Patient education is essential in chronic pain management and helps the patient to understand his pain3. Knowing that pain is not equal to harm or injury reduces the perception of threat, anxiety and fear of movement3. It can alter beliefs and attitudes, promotes positive thinking and encourages the patient to become more active which helps to re-establishes the motor representation in the brain3,7,8. Overall the management should aim to improve the quality of life and focus on3,6,8,11:
- Patient education
- Reduction of anxiety negative beliefs and attitudes
- Increase optimism
- Improve coping strategies
- Increase activity levels
- Decrease nociceptive input
Depending on the condition the treatment may differ but generally, the following treatment approaches showed positive results in chronic pain management. Some of them are 3,6,8,11:
- Cognitive behavioural therapy
- Pharmacological treatment
- Aerobic exercises and hydrotherapy (pool exercises)
- Patient education
- Mirror therapy
- Relaxation strategies
In conclusion, the pain experience of every patient is subjective and unique. Finding the appropriate treatment is challenging and may differ from case to case. Good communication between the patient and the clinician and among the medical professions is of great importance and a key factor to achieve positive outcomes. The management of chronic pain should be in accordance to the biopsychosocial-model considering biological, psychological and social factors. Treatment should address the patients’ needs to reduce pain, increase function and decrease negative thoughts and beliefs. The main goal is to improve the quality of life.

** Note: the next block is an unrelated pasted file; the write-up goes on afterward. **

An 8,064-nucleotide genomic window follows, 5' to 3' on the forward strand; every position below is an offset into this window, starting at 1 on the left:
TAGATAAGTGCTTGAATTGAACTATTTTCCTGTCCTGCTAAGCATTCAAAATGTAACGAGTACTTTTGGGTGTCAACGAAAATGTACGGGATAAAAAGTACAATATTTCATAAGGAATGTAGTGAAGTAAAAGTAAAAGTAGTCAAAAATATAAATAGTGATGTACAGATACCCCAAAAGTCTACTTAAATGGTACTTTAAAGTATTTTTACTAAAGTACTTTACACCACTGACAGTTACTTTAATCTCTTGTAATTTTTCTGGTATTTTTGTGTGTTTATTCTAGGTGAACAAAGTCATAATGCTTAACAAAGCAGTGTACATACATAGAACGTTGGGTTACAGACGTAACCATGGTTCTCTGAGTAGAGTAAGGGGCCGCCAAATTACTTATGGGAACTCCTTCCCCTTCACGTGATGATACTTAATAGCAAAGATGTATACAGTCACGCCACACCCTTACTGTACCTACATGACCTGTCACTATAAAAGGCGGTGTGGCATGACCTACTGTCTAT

- Apkarian, VA, Baliki, MN & Geha, PY 2009, ´Towards a theory of chronic pain`, Progress in Neurobiology, vol. 87, pp. 81–97.
- Apkarian, AV, Hashmi, JA & Baliki, MN 2011, ´ Pain and the brain: Specificity and plasticity of the brain in clinical chronic pain`, Pain, vol. 152, pp. S49- S64.
- Butler, DS & Moseley, GL 2003, Explain Pain, Noigroup Publications, Adelaide, Australia.
- Clauw, DJ & Crafford, LJ 2003, ´Chronic widespread pain and fibromyalgia: what we know, and what we need to know’, Best Practise & Research Clinical Rheumatology, vol. 17, no. 4, pp. 685-701.